10/22 – 10/29 Preparation for All Hallows’ Eve
10/31 Halloween/Samhain/All Hallows Eve
There are two previous posts on Halloween:
11/S Full Moon
11/3 Satanic Revels
12/3 Full Moon
12/21 St. Thomas’ Day/Fire Festival
12/21 Yule/Winter Solstice
12/24 Christmas Eve/Satanic and demon revels/Da Meur/Grand High Climax
12/15 Christmas Day
12/31 New Year’s Eve
Important dates in Nazi groups
11/11 Veteran’s Day: Armistice, 1918
About Trigger Warnings
I know Halloween is fast approaching; it’s just around the corner. Part of me says that I should be writing about it because there are so many people who are suffering as they remember what happened during this season. The two major Satanic holidays are Beltane and Halloween, and I believe that Betane is organized around sex and Halloween around death. To me, death is far worse than sex . . . as long as sex does not culminate in death. So the memories of Halloween are horrible and the feelings are so intense that they are nearly unbearable.
But I have already written about Halloween. I don’t think I could write anything as useful as those posts and there is something else on my mind. So I am only going to acknowledge the importance of Halloween and write about the pros and cons of trigger warnings.
First, how “trigger” is defined. It varies from person to person and time to time. I find it helpful to distinguish the ways it is used in everyday speech.
1. “Triggered” means being upset. There are many, many things that upset us, and most have nothing to do with cults. War, famine, storms, fire, dishonesty, abuse of power, and cruelty of all types. All of these things upset me, sometimes to the point of thinking that the world would be a lot better off without any people.
Now it is impossible to write about ritual abuse without upsetting people – at least people who have not dissociated and walled off their feelings. I should then, according to this definition, use a trigger warning each time I write about, or even mention, ritual abuse.
2. “Triggered” means that something has elicited a memory. The memory may be just a glance at part of a past experience, a slight sound, or a whiff of a smell. Or it may be full-blown, as vivid as it was originally and accompanied by extremely strong emotions. The memory may be accompanied by switching, as one alter cannot bear to experience the whole flashback.
If people think that what they are about to say may bring up memories in others, they are apt to use trigger warnings. They would feel feel guilty if they learned they had triggered somebody, even inadvertently.
3. “Triggered” means acting on a post-hypnotic suggestion. If the relationship between the stimulus and the action is unconscious, one usually automatically does what the cult wants. If one is tempted to act but can resist the temptation, the link is usually conscious. Gestures, combinations of words, a series of numbers, a song, or an object may all be used.. For example, if the cult wants a person to go to a certain place, they may flash a series of hand signals, or may wear a necklace with special significance.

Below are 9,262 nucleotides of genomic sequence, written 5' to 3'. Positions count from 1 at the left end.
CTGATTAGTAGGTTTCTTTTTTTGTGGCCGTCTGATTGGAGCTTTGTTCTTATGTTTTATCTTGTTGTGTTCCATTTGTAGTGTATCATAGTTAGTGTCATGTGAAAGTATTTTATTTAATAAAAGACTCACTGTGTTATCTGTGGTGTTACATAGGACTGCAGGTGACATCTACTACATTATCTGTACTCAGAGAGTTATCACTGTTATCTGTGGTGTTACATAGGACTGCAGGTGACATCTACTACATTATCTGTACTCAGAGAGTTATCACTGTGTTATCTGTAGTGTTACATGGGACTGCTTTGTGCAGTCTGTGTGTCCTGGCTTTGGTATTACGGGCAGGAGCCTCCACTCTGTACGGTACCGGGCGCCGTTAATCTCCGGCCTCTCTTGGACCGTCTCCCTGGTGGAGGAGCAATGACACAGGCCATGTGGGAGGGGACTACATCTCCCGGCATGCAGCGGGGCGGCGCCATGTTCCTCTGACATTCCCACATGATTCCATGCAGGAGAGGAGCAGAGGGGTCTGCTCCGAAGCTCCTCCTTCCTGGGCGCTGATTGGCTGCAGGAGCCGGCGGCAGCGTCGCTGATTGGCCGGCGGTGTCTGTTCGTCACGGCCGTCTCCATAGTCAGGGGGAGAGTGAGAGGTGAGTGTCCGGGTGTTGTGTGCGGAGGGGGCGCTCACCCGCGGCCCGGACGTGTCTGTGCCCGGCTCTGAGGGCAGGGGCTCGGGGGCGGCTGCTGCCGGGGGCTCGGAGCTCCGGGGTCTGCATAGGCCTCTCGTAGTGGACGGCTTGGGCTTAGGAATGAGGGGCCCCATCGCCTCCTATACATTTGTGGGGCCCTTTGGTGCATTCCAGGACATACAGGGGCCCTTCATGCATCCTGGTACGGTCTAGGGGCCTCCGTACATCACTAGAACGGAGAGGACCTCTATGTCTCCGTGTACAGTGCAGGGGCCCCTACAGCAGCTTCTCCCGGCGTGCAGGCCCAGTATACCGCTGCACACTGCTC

Although situation number three is the most dangerous of the three, it is less apt to be given a trigger warning than the first two. This may be because cues are not given innocently. Even if they are given unconsciously, one part of the system is cult-loyal and knows what is going on. Using a trigger warning would draw attention to the cues and defeat the whole purpose.
I use “upset” for meaning #1, “triggered” for meaning # 2, and “cued” for meaning # 3. It helps me think clearly.
So much for the use of the word “trigger”. Now on to trigger warnings.
At first, the warning was called a spoiler or spoiler warning. This came from giving away the ending of a book or movie. It didn’t seem to be a totally accurate description and “trigger warning” soon came to replace it. Next, a description of what one was going to talk about was added. (“Trigger warning” or “may trigger”. . .. for talk of sex.) Then a long blank space was utilized in the body pf the post so that people didn’t glance at the text by mistake and get triggered. That’s pretty much the way things are today.
Different survivor groups have different customs. Some are pretty lax about trigger warnings, others will hold a post or letter until the moderator feels that the trigger warning is adequate. Some groups feel that they can identify enough cues so that they can exclude people who are dangerous.
Now I don’t ask people to use any trigger warnings, and haven’t for years. I feel that anything a person can say might trigger a memory in somebody at some time. It’s impossible to protect everybody in a group all the time. Realizing this, many members of the group walk on egg shells every time they write something.
I think that a better system is to ask each person to be responsible for their own actions. I am sure that this is not the first time that the person has had a flashback, and they have experienced what is helpful and what is not.If they are upset or go into flashback, I ask them to seek support from friends, their therapist, or a hot line if needed. Journalling can help, and soothing objects or routines can help keep one foot in the present. Knowing that they are considered to be capable adults give people confidence and strength.
I do not forbid the use of trigger warnings. If a person feels better using them, I would not take away that support. I often suspect that if a group member uses trigger warnings, it is for the benefit of parts of their system, not the other group members. And if somebody slips into guilt if they have triggered another, that is understandable. I’ve done this myself, embarrassing myself immensely.
This approach has worked well in the groups I have moderated. I think it is starting to become the norm in the comments section here. Anybody have feelings about whether we should use trigger warnings, and under what circumstances? I’m open to all points of view.